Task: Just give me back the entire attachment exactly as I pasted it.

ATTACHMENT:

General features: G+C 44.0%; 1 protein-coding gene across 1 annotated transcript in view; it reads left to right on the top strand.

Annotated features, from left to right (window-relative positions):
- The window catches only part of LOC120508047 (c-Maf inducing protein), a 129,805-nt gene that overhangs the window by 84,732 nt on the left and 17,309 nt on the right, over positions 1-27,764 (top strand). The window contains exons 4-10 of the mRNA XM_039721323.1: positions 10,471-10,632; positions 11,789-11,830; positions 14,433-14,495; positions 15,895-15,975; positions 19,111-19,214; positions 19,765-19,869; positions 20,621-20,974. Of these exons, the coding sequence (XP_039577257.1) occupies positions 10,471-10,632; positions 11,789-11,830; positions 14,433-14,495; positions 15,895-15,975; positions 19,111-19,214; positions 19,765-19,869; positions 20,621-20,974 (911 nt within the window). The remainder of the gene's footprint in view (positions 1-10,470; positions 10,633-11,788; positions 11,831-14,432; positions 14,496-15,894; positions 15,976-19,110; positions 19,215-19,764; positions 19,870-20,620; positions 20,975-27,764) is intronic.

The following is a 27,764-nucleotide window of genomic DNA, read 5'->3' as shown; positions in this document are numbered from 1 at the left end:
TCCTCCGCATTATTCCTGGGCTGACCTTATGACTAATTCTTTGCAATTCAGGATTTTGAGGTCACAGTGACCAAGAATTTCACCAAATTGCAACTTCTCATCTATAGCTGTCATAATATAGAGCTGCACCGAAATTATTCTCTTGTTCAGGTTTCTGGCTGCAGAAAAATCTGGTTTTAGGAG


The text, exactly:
General features: G+C 44.0%; 1 protein-coding gene across 1 annotated transcript in view; it reads left to right on the top strand.

Annotated features, from left to right (window-relative positions):
- The window catches only part of LOC120508047 (c-Maf inducing protein), a 129,805-nt gene that overhangs the window by 84,732 nt on the left and 17,309 nt on the right, over positions 1-27,764 (top strand). The window contains exons 4-10 of the mRNA XM_039721323.1: positions 10,471-10,632; positions 11,789-11,830; positions 14,433-14,495; positions 15,895-15,975; positions 19,111-19,214; positions 19,765-19,869; positions 20,621-20,974. Of these exons, the coding sequence (XP_039577257.1) occupies positions 10,471-10,632; positions 11,789-11,830; positions 14,433-14,495; positions 15,895-15,975; positions 19,111-19,214; positions 19,765-19,869; positions 20,621-20,974 (911 nt within the window). The remainder of the gene's footprint in view (positions 1-10,470; positions 10,633-11,788; positions 11,831-14,432; positions 14,496-15,894; positions 15,976-19,110; positions 19,215-19,764; positions 19,870-20,620; positions 20,975-27,764) is intronic.

The following is a 27,764-nucleotide window of genomic DNA, read 5'->3' as shown; positions in this document are numbered from 1 at the left end:
TCCTCCGCATTATTCCTGGGCTGACCTTATGACTAATTCTTTGCAATTCAGGATTTTGAGGTCACAGTGACCAAGAATTTCACCAAATTGCAACTTCTCATCTATAGCTGTCATAATATAGAGCTGCACCGAAATTATTCTCTTGTTCAGGTTTCTGGCTGCAGAAAAATCTGGTTTTAGGAG